Seattle Seahawks defensive end Michael Bennett plans to carry on the tradition of sitting during the national anthem started by former NFL quarterback Colin Kaepernick.
And it has already begun. Here he can be seen sitting during the last Seahawks preseason game:
— Dennis Bernstein (@DennisTFP) August 14, 2017
His former teammate, Marshawn Lynch also sat for the national anthem before the Oakland Raiders played the Arizona Cardinals.
Bennett says he is protesting “injustice” and was particularly angry about what transpired in Charlottesville, VA and Donald Trump’s response:
“The last week, with everything that’s been going on in the last couple months—especially after the last couple days seeing everything in (Charlottesville) Virginia…just wanted to be able to continue to use my platform to be able to speak on injustice,” Bennett told reporters.
“First of all, I want to make sure that people understand I love the military. My father was in the military. I love hot dogs, like any other American. I love football like any other American,” he added. “But I don’t love segregation. I don’t love riots. I don’t love oppression. I don’t love gender slander. And I just want to see people have equality that they deserve.”
Michael Freeman of Bleacher Reports reports that other players plan on protesting during the national anthem as a result of outrage over the recent violence in Charlottesville and President Donald Trump’s reaction.
Bennett’s brother, Martellus, refused to go to the White House after being invited following the New England Patriots’ Super Bowl victory.
Michael Bennett says he is doing this for the children as he pondered, “How can I inspire the youth? How can I change the culture?’ And this is what I want to do.”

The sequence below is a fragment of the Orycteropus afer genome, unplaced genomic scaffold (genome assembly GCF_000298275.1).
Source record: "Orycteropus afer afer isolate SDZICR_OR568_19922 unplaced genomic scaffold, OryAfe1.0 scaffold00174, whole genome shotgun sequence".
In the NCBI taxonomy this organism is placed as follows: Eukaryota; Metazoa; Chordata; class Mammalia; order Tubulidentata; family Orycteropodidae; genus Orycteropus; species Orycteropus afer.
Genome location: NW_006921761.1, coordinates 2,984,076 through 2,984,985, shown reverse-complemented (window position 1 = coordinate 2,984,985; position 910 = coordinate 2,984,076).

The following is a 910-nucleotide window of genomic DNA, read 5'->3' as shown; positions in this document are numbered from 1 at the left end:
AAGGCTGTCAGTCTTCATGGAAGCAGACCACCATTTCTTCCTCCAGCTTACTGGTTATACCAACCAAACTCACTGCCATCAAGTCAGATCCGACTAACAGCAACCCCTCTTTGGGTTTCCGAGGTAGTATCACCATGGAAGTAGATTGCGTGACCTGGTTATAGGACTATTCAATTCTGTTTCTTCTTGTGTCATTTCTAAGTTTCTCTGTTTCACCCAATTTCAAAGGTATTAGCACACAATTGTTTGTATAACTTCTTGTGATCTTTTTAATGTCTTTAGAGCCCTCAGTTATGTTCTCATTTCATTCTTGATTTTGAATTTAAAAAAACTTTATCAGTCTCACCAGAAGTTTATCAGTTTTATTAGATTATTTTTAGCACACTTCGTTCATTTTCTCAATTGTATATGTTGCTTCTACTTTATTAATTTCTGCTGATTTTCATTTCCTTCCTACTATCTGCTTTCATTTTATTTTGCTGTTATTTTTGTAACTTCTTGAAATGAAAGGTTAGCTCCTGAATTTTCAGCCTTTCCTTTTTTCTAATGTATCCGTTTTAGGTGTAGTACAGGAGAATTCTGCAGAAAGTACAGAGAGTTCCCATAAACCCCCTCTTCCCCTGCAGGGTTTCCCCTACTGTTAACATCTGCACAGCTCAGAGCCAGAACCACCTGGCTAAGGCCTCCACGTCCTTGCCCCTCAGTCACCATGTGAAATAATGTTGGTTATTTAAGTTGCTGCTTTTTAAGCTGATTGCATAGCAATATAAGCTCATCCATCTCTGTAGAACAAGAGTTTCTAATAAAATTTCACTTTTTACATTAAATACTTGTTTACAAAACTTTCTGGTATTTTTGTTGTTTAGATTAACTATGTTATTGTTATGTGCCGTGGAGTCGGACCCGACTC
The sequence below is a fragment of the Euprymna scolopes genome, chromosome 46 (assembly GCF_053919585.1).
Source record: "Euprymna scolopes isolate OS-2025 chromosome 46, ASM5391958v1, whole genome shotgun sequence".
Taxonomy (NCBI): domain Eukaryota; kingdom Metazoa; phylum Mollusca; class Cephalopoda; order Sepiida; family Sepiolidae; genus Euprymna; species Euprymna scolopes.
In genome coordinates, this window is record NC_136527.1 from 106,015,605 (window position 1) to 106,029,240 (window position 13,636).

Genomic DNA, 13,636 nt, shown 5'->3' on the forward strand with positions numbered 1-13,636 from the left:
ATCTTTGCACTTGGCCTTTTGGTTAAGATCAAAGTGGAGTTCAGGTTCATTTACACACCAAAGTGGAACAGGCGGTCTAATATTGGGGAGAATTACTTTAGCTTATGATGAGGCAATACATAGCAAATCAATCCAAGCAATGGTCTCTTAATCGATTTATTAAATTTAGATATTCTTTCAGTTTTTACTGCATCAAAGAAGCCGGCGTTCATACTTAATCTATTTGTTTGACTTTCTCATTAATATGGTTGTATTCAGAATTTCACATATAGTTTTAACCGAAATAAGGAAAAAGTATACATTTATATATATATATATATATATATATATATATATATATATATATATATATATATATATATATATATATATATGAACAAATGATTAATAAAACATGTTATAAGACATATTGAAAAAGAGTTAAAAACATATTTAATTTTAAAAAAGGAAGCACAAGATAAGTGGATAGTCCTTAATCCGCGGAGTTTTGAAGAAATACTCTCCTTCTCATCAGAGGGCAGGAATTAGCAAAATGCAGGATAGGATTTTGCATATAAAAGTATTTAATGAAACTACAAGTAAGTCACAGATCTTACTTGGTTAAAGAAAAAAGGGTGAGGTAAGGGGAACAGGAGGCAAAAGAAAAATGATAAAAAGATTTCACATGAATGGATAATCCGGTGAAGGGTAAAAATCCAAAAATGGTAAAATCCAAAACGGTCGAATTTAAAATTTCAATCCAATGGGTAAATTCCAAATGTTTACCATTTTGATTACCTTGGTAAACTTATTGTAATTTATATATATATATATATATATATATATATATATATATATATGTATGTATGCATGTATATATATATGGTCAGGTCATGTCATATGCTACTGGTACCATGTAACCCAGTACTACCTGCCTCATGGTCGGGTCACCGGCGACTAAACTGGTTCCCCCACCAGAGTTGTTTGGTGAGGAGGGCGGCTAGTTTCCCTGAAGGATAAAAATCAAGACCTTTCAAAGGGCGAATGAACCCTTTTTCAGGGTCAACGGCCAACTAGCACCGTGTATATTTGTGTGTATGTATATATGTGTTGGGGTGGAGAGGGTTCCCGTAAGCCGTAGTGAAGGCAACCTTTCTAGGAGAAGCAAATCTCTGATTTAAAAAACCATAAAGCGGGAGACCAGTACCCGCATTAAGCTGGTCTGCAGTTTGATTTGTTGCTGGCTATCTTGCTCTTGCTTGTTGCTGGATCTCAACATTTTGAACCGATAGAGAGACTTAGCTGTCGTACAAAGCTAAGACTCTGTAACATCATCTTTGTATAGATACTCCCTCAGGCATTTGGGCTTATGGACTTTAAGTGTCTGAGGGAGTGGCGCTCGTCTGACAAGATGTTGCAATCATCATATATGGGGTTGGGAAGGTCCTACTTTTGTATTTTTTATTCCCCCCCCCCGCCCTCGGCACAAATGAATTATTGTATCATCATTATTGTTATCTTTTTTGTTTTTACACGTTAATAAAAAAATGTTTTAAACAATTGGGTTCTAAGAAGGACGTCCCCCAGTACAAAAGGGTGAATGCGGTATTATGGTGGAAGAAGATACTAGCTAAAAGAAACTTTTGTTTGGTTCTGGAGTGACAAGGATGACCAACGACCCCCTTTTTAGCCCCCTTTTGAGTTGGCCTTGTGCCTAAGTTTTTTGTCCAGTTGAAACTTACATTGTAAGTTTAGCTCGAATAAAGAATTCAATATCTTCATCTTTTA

Seattle head coach Pete Carroll said he was no aware of Bennett protesting the flag, but said he was just fine with him doing so:
Carroll has had several deep discussions with Bennett — he had no idea the protest was coming Sunday night — and they maintain an open and healthy dialogue. Carroll can offer suggestions on other ways Bennett might be able to get his point across, and he wants all of his players to stand for the anthem, but he respects the defensive end’s convictions. He spoke repeatedly about Bennett’s relentless outreach work whether it be in Haiti or Africa, of his work with military families in Hawaii, of his people-first worldview.
“I love our country and I think we should all stand for the opportunities when the flag is presented,” Carroll said, “but his heart is in a great place and he’s going to do great work well after the time he is with us and it’s easy for me to support him and his issues but I think we should be standing.”
Bennett also said there was only one side that is pushing hateful ideology:
“Only one side is breeding hate. … I won’t stand until everyone has justice. I won’t stand until everyone has freedom. … There is a point where silence is becoming dishonest. … I think people thought the [anthem protest] would go away because [Kaepernick] is out of the NFL. … I can’t hide behind the logo on my helmet and I can’t hide behind the [NFL] shield. … I want to bring up these issues and raise these conversations. … I honor the military. I grew up in a military family and I honor the military every time I see them. … I wish more people would stand up for what they believe in. If silence is what we have to do, I can’t do it anymore. … I am living this.”
NFL viewership was way down last year because of the protests against the national anthem. IT looks like the decline will continue until owners, coaches, and teammates start showing some courage against player who willingly disrespect the country.